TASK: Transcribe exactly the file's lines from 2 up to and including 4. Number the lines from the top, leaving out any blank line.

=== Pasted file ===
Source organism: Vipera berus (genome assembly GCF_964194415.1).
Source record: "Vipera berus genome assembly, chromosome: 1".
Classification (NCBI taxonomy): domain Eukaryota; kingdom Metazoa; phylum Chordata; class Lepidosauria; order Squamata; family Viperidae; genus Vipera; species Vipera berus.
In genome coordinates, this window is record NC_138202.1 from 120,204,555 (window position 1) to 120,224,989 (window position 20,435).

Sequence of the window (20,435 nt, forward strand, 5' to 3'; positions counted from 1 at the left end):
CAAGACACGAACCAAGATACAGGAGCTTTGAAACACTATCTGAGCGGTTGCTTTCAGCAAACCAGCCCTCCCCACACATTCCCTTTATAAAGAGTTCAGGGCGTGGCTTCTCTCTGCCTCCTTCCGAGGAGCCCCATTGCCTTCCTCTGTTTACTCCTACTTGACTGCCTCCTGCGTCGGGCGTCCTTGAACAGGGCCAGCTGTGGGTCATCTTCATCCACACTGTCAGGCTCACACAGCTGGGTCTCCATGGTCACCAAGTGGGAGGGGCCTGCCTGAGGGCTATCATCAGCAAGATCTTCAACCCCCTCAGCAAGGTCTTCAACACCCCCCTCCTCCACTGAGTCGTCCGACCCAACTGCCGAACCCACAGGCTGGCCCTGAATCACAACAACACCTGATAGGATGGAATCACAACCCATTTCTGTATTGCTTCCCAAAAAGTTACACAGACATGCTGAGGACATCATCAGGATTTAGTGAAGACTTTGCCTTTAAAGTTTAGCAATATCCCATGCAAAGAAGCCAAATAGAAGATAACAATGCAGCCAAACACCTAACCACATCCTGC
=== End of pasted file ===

Source record: "Vipera berus genome assembly, chromosome: 1".
Classification (NCBI taxonomy): domain Eukaryota; kingdom Metazoa; phylum Chordata; class Lepidosauria; order Squamata; family Viperidae; genus Vipera; species Vipera berus.
In genome coordinates, this window is record NC_138202.1 from 120,204,555 (window position 1) to 120,224,989 (window position 20,435).